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Culture, Film, Knowledge, Perspectives

Avengers: Endgame

Review

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Every generation has its own pop culture cinematic legend; an entity so ingrained in the social consciousness of the time it will be remembered and loved for many years to come. I think it’s now safe to say that Marvel can sit proudly in this category, alongside Star Wars, Lord of the Rings and Harry Potter.

Unless you’ve been living under a rock you will know that the Marvel Cinematic Universe (MCU) have been releasing films that interweave and reference one another for the best part of 11 years, culminating with its 22nd, Avengers: Endgame. Following directly from the events that unfolded in Avengers: Infinity War, we find the remaining members of the famed team coming together one last time to take down the Mad Titan, Thanos. To tell you any more would simply spoil things for you, (even Marvel kept things very close to the chest, showing virtually nothing in its marketing – testament to the sheer devotion their fans have for the brand and Marvel’s confidence that Endgame will be seen en masse.)

Directors Anthony and Joe Russo return after deftly taking up the gauntlet from Joss Whedon (who did a stellar job setting up the Avengers collaboration), with Infinity War’s screenwriters, Christopher Markus and Stephen McFeely, also returning. Filmed back-to-back, Endgame still stands on its own merits, and where it may not be as bombastic as previous Avengers outings, its heart and soul very much lie with the original core team, the development of the characters and the conclusion of their journeys over the past 11 years. That’s not to say that it’s light on action, just that the focus here is to tie up the strands – of which there are many, hence a 3-hour runtime that seems to fly by thanks to a well-paced script. It was particularly great to see some of the, dare I say, less popular members of the team receive some substance – most notably Jeremy Renner’s Hawkeye. Again, kudos goes to screenwriters Markus and McFeely for juggling multiple storylines and characters and keeping it coherent.

To go in expecting anything other than fan-service would be naïve. Endgame will make you laugh, gasp, cheer and in all probability, cry, with a final battle littered with moment after moment that will have MCU purists beside themselves. Sure, the cynic in you could pick apart plot holes (some are outright chasms), and naturally, when you’re trying to conclude this many character arcs one ought to expect some heavy exposition. But here, such cynicism is outweighed by the sheer fun that’s to be had with the old gang. After 11 years, this is your investment paying off.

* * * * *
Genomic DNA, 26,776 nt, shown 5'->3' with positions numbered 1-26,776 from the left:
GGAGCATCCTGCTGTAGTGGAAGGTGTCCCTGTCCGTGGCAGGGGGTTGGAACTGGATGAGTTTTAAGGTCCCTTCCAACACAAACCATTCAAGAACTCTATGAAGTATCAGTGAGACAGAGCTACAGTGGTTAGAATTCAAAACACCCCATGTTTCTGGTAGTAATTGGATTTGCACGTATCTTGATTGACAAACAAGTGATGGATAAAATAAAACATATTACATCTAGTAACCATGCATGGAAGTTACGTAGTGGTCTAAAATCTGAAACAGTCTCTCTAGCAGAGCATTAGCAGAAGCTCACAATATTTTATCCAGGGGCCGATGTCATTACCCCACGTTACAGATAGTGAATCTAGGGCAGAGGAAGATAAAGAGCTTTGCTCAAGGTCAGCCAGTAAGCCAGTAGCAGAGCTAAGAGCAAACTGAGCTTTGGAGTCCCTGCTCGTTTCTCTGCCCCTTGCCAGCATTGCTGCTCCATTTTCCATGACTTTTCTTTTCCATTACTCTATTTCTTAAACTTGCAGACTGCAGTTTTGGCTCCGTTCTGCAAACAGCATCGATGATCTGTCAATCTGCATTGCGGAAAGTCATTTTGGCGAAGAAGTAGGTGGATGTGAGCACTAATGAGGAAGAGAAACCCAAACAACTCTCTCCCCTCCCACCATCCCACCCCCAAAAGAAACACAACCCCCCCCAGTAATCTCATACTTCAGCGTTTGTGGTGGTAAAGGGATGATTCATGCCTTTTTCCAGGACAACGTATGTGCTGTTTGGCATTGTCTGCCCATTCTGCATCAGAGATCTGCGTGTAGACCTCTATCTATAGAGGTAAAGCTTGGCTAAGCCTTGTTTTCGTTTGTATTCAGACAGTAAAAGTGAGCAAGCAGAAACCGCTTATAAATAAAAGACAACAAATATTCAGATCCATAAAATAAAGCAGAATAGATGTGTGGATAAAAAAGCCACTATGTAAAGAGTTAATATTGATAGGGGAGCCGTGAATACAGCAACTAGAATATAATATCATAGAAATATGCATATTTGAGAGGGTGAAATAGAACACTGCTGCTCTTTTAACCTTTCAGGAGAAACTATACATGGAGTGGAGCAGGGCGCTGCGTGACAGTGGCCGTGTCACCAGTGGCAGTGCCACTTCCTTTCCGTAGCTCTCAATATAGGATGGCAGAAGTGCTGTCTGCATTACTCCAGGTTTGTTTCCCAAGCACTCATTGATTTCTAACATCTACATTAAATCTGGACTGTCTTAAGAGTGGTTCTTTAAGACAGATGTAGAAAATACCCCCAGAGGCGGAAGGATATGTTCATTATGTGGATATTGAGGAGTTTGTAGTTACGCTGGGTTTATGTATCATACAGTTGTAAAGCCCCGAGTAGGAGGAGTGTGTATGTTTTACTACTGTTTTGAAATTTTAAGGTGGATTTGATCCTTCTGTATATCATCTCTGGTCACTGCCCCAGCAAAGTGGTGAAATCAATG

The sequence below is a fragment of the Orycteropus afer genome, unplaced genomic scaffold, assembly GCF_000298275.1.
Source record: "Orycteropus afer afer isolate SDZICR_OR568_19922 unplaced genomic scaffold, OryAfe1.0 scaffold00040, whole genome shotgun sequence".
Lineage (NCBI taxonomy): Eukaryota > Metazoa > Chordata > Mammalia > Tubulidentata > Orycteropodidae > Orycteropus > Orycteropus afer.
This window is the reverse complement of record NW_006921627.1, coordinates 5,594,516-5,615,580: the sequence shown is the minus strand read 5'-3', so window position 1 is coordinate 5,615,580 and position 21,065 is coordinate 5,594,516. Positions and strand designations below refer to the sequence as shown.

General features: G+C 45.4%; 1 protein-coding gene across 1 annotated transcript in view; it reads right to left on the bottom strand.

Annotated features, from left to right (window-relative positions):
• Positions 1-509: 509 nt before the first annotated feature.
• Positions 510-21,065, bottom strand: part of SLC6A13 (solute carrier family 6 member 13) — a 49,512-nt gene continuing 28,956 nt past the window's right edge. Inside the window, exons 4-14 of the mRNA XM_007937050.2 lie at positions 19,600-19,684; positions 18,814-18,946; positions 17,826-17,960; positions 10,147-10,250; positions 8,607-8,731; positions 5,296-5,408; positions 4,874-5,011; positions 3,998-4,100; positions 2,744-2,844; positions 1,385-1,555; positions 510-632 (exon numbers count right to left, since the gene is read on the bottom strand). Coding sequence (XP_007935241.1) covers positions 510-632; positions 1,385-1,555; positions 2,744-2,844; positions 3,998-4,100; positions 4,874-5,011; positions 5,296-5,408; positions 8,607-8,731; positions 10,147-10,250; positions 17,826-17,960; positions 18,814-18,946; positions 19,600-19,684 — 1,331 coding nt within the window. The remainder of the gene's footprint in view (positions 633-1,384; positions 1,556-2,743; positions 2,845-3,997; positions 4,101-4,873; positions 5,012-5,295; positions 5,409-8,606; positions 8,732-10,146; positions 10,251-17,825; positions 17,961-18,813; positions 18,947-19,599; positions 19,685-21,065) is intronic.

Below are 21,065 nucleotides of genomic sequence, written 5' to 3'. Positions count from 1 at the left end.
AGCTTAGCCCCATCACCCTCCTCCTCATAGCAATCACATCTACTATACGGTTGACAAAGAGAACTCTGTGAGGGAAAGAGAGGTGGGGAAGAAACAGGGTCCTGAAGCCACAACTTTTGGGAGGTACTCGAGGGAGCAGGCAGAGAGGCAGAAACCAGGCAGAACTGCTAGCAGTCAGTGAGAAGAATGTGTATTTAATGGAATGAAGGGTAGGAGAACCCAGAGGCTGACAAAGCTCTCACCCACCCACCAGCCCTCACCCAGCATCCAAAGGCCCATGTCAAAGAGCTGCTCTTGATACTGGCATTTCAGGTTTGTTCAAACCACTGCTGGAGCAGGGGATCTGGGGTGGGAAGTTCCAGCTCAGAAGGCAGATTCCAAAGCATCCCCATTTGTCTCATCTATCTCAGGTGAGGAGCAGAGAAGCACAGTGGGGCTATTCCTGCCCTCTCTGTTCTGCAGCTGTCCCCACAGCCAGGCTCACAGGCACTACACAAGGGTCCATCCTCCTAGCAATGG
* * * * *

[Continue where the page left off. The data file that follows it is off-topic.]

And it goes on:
For me this is what a trip to the cinema is all about. If you’ve not been following the MCU or are planning on ‘catching up’ over the weekend, the results will obviously be different to those who have invested 11 years of anticipation. It’s a cinematic phenomenon, an event, an experience akin to the fanatical followers of Star Wars. And, for all the corporate naysayers out there, it is films like Endgame that will keep the multiplexes alive. I’ve seen many hugely popular franchises at the cinema, but none have had quite this effect on the people around me; it reminded me why I fell in love with film in the first place.

Now would be a great opportunity for Marvel to take stock, recalibrate and plot their next masterplan. They have absolutely nothing to prove at the moment and it’s going to be a while before we experience another franchise this big leaving its mark on the universe. With Endgame, the MCU is concluding a triumphant cinematic legacy, bestowing upon us an ending that is fitting and emotionally driven, finishing the Infinity Saga on a high.

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